Saving America’s Last Steamship Badger
By James Donahue
The 410-foot-long car ferry Badger still makes daily trips across Lake Michigan, steaming between Ludington, Michigan
and Manitowic, Wisconsin, after more than 50 years of service. But in spite of the fact that the Badger is listed on the National
Register of Historic Places and remains the last operating coal-fired steamship operating in the United States, her days may
That is because the U. S. Environmental Protection Agency moved in 2009 to regulate coal slurry from ships under the
Clean Water Act. The agency granted the Badger an exemption from the environmental
rules until December, 2012. That is when the hammer comes down for this historic
Coal ash contains toxic metals that leach into drinking water. The metals are linked to cancer, lung and kidney disease,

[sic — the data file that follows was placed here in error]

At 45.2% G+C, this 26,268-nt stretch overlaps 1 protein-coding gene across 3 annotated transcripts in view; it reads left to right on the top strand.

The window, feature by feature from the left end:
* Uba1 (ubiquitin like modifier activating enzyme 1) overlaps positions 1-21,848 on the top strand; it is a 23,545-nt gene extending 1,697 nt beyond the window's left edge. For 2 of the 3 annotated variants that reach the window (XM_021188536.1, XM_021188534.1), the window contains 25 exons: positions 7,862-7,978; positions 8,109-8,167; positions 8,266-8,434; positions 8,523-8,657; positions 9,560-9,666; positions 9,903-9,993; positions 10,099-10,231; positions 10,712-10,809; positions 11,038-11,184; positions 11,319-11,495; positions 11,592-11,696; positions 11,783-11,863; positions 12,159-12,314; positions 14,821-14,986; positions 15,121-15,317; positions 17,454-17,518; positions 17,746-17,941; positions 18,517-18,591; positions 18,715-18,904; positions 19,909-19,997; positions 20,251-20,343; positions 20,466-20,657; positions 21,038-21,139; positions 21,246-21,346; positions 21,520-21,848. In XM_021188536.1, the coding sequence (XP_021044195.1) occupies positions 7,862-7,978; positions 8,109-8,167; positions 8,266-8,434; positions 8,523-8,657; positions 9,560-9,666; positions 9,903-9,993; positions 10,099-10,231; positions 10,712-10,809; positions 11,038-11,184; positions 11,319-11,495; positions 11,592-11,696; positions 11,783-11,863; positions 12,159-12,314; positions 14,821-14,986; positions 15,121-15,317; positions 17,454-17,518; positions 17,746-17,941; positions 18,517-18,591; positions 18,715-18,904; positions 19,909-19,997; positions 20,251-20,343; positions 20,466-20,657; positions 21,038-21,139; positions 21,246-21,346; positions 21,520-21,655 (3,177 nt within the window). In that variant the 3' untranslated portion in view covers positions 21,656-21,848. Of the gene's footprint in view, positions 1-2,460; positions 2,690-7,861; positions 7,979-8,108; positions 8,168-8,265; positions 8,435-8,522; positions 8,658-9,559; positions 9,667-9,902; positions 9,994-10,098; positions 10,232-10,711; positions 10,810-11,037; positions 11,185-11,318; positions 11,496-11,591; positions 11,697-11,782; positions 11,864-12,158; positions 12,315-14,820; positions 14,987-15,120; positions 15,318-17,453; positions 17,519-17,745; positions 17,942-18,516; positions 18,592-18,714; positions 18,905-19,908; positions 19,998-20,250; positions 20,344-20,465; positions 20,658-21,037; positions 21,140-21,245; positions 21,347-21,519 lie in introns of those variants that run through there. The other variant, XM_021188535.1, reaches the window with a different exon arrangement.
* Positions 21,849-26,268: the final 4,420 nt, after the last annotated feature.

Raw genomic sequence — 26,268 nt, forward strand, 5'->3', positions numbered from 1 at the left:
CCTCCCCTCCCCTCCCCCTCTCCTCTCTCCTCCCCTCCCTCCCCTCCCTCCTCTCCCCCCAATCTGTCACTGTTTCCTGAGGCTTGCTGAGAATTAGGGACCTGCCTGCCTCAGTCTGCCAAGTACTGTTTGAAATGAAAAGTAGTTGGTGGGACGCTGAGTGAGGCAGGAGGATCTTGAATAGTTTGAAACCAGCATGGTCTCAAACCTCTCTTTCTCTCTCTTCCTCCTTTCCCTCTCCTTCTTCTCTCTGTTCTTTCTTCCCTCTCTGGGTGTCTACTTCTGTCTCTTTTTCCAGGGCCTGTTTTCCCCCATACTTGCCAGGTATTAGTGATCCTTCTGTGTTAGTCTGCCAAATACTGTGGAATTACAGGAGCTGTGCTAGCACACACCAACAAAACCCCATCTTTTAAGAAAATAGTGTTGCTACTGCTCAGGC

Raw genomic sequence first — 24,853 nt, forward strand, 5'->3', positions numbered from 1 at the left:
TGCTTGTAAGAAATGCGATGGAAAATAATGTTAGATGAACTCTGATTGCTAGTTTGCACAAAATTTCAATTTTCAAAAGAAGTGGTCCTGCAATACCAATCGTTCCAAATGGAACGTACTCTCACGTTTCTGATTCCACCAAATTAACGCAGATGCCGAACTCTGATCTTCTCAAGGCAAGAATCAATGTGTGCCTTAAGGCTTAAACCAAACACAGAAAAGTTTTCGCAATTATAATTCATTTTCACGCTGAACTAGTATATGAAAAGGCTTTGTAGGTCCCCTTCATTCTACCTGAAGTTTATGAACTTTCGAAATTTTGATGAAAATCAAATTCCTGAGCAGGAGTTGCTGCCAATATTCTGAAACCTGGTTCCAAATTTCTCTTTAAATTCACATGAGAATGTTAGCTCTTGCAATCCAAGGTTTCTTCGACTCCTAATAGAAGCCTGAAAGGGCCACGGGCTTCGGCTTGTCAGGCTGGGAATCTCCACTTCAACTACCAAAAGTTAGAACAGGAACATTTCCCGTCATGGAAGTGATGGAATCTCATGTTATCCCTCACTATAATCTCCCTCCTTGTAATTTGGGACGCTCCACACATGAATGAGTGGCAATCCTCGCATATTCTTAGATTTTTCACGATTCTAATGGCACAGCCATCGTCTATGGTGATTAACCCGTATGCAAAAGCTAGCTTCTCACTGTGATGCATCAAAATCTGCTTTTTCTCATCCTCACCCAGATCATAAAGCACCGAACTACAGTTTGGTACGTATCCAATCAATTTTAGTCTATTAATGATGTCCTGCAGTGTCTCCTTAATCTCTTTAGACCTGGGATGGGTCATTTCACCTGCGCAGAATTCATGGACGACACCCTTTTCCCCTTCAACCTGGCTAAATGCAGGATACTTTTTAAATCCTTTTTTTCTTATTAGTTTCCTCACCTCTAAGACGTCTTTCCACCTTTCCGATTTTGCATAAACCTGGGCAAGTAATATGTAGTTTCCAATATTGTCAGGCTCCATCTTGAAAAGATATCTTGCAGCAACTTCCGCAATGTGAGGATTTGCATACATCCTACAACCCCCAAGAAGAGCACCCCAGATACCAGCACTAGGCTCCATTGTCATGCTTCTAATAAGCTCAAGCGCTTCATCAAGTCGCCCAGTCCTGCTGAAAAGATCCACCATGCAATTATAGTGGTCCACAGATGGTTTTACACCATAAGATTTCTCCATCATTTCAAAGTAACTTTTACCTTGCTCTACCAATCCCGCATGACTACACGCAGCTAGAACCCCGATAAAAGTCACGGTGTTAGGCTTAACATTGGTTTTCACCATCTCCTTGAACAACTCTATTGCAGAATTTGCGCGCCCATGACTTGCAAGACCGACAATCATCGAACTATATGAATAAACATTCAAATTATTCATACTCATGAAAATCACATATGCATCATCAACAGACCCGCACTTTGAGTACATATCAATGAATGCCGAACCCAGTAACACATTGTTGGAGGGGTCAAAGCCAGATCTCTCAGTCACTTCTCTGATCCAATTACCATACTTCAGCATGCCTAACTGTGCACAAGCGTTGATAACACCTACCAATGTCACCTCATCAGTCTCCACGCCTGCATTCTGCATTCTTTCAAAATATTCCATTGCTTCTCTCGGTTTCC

mental retardation and respiratory problems.
Originally built in 1953 to carry railroad freight cars and automobiles between Michigan and Wisconsin ports, the Badger
was one of four large ferries operating on Lake Michigan in its day. After railroad ferry service dwindled and the ferries
went out of service, private entrepreneur Charles Conrad bought the Badger and converted it to serve the summer tourist industry.
The Badger carries leisure passengers and their vehicles on regular 60-mile trips across the lake between mid-May through
mid-October. The vessel is promoted as an experience of history and an ultimate travel and vacation adventure.
The problem has been that the ship’s two steam engines are powered by four large coal-fired boilers that produce
3.8 tons of coal ash on each trip. The ship follows a time-worn tradition of dumping the ash into Lake Michigan.
A Ludington based group calling itself Save Our Ship has formed in an effort to raise money, promote Ludington’s
tourism and lobby for a solution to the EPA’s mandate. But Mayor John Henderson says he fears that the Badger’s
days may be numbered.
“We are hopeful that the SOS campaign will help demonstrate that our communities need the SS Badger and influence
the federal government to come to an acceptable solution,” Henderson said.